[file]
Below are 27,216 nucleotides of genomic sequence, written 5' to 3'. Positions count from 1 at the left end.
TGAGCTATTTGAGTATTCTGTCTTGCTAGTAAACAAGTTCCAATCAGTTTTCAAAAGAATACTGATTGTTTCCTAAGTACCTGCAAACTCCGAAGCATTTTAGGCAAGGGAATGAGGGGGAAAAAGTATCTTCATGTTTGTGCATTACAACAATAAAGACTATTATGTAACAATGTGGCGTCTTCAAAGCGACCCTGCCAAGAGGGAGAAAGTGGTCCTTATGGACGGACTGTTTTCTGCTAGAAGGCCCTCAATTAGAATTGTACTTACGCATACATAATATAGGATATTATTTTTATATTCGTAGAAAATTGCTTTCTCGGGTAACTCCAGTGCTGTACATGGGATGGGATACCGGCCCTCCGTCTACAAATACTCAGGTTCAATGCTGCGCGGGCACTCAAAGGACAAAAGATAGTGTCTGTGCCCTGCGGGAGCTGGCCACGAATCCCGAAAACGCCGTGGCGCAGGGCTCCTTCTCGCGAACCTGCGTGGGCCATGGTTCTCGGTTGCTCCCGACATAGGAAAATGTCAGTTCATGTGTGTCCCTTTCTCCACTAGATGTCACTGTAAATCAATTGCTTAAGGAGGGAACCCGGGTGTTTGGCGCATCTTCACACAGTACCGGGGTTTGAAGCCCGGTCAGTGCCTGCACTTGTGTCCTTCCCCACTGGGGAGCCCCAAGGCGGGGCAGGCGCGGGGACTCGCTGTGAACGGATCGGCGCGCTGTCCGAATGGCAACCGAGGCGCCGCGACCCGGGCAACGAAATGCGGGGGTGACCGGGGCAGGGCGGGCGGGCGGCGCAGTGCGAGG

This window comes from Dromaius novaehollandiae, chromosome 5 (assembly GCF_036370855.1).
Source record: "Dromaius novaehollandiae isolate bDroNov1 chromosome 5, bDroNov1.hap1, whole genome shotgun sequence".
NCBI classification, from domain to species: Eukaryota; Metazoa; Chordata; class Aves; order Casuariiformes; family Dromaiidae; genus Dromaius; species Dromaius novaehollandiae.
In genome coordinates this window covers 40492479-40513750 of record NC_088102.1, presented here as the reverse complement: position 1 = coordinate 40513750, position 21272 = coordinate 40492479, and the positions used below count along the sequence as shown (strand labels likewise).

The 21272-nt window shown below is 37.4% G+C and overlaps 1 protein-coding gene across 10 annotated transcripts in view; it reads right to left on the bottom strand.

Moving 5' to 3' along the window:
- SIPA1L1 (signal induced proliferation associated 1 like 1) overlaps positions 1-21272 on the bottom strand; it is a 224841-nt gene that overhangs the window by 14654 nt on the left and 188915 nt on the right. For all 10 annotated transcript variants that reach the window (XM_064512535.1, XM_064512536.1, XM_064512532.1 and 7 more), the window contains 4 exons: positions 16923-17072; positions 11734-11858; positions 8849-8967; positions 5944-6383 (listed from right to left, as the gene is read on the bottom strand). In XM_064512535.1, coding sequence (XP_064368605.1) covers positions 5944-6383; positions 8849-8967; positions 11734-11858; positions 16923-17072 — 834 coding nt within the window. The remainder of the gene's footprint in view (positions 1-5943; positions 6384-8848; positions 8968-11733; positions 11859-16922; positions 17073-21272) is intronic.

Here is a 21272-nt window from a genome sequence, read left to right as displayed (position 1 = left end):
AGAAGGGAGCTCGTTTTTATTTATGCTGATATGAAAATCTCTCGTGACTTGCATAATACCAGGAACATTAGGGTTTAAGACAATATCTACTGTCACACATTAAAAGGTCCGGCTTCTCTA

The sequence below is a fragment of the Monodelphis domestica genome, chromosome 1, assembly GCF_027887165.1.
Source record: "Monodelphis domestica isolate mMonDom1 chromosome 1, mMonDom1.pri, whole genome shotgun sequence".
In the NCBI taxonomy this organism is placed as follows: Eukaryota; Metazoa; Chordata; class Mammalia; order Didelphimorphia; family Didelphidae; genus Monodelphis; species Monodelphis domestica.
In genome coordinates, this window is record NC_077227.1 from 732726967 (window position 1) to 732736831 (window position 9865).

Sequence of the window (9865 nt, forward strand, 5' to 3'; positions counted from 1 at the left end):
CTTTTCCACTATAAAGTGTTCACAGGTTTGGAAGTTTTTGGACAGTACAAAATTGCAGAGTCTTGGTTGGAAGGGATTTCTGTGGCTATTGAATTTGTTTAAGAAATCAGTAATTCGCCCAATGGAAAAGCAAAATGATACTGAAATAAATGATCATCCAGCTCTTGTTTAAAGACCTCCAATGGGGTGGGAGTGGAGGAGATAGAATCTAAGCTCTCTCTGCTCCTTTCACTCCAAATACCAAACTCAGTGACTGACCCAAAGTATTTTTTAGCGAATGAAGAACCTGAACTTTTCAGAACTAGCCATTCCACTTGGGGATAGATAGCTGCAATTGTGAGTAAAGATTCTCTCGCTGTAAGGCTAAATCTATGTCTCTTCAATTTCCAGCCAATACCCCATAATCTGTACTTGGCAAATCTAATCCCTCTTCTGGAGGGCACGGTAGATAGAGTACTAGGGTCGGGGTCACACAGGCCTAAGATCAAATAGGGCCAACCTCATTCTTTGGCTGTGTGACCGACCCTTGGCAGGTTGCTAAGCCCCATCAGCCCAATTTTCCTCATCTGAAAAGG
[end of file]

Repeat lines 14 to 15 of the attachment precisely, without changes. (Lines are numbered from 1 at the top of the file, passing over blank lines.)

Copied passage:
In the NCBI taxonomy this organism is placed as follows: Eukaryota; Metazoa; Chordata; class Mammalia; order Didelphimorphia; family Didelphidae; genus Monodelphis; species Monodelphis domestica.
In genome coordinates, this window is record NC_077227.1 from 732726967 (window position 1) to 732736831 (window position 9865).